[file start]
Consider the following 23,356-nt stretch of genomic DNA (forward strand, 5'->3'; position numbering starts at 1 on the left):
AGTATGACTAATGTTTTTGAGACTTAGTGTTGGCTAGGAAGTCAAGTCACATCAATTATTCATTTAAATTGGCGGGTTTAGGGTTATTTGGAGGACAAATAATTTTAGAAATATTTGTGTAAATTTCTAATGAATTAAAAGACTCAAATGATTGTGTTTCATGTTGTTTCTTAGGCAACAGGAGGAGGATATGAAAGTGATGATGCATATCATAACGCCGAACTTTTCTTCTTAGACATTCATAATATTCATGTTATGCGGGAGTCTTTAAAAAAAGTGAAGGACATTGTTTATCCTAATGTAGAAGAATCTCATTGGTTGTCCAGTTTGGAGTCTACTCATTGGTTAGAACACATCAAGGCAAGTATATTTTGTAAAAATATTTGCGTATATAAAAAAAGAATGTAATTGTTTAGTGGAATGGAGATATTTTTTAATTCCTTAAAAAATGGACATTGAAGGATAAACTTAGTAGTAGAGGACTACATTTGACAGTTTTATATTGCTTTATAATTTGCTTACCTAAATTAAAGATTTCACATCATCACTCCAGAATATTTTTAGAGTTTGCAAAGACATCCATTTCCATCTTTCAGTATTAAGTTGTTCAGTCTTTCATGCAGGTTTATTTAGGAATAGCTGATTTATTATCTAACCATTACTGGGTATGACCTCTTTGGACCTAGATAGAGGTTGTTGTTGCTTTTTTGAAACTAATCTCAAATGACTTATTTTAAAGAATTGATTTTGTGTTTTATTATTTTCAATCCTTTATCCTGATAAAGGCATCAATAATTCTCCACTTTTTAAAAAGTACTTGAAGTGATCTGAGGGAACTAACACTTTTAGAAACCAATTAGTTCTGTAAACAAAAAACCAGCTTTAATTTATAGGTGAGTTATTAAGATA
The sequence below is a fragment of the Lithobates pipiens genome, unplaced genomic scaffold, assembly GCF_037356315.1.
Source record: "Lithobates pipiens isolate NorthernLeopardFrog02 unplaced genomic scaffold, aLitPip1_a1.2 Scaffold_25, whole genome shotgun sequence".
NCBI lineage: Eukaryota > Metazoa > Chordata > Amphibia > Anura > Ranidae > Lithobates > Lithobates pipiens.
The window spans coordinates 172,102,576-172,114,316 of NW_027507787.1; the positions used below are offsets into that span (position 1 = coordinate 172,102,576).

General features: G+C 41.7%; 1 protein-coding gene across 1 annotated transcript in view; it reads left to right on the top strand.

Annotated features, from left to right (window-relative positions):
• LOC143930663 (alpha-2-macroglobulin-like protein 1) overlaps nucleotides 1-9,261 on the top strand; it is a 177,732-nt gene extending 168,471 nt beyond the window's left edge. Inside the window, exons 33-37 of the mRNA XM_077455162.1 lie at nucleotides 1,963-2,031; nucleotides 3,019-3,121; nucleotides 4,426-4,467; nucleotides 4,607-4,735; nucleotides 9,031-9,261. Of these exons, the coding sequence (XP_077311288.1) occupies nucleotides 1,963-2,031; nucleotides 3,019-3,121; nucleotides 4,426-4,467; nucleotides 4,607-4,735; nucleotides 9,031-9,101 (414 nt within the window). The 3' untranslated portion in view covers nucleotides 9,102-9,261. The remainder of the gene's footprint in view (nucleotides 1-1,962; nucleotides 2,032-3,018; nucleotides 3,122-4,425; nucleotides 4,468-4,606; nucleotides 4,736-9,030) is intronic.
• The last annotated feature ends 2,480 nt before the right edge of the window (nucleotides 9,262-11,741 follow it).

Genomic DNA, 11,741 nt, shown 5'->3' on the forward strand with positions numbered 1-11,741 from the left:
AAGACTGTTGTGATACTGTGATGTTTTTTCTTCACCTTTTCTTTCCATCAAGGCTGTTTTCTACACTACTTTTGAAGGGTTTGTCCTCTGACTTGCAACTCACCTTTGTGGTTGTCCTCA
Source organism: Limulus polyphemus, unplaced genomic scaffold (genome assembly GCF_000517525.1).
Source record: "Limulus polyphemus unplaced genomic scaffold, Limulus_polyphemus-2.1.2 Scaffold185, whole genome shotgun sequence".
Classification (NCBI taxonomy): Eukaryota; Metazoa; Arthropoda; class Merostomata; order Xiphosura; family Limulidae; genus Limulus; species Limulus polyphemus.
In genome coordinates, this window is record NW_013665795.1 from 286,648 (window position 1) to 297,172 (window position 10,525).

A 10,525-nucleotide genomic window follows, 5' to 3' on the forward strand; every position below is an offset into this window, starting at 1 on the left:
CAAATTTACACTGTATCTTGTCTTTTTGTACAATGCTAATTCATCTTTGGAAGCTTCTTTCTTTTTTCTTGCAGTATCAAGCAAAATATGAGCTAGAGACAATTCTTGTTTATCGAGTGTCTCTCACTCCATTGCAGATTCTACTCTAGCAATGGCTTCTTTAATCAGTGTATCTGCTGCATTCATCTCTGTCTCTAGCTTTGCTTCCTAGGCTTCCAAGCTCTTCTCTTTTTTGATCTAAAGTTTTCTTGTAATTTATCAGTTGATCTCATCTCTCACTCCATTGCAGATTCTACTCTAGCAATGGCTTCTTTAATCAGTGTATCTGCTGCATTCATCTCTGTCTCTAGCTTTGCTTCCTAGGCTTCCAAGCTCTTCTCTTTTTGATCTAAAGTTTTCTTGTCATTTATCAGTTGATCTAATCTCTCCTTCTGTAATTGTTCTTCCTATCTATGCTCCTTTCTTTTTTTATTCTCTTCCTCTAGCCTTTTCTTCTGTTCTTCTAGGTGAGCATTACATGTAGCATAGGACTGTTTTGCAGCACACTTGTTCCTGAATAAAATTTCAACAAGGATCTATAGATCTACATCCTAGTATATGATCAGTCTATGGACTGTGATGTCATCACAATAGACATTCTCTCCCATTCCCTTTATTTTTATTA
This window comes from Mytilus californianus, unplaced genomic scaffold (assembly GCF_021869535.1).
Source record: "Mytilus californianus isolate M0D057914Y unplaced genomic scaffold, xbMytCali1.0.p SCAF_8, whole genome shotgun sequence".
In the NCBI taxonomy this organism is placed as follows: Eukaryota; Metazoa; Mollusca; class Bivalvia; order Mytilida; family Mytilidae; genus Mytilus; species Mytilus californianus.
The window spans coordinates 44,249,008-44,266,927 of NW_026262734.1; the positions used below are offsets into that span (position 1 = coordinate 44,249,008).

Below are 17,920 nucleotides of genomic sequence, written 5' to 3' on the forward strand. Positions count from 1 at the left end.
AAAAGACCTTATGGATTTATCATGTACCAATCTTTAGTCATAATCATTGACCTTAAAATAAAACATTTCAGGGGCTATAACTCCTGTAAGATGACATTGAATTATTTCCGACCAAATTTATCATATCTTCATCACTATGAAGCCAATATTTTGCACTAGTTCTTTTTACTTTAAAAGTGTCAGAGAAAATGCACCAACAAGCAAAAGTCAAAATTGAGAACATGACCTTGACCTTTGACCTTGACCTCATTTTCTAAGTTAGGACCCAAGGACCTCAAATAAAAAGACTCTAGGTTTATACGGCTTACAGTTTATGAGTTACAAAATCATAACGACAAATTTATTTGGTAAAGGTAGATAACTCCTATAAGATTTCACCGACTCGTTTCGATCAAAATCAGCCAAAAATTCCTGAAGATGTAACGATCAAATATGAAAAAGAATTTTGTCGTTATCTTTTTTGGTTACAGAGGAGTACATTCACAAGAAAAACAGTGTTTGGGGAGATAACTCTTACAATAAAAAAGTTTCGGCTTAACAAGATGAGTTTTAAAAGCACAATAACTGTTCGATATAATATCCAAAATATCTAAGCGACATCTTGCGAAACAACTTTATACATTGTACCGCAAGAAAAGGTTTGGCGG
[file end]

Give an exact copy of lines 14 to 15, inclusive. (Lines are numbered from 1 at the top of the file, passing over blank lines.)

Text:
Source record: "Limulus polyphemus unplaced genomic scaffold, Limulus_polyphemus-2.1.2 Scaffold185, whole genome shotgun sequence".
Classification (NCBI taxonomy): Eukaryota; Metazoa; Arthropoda; class Merostomata; order Xiphosura; family Limulidae; genus Limulus; species Limulus polyphemus.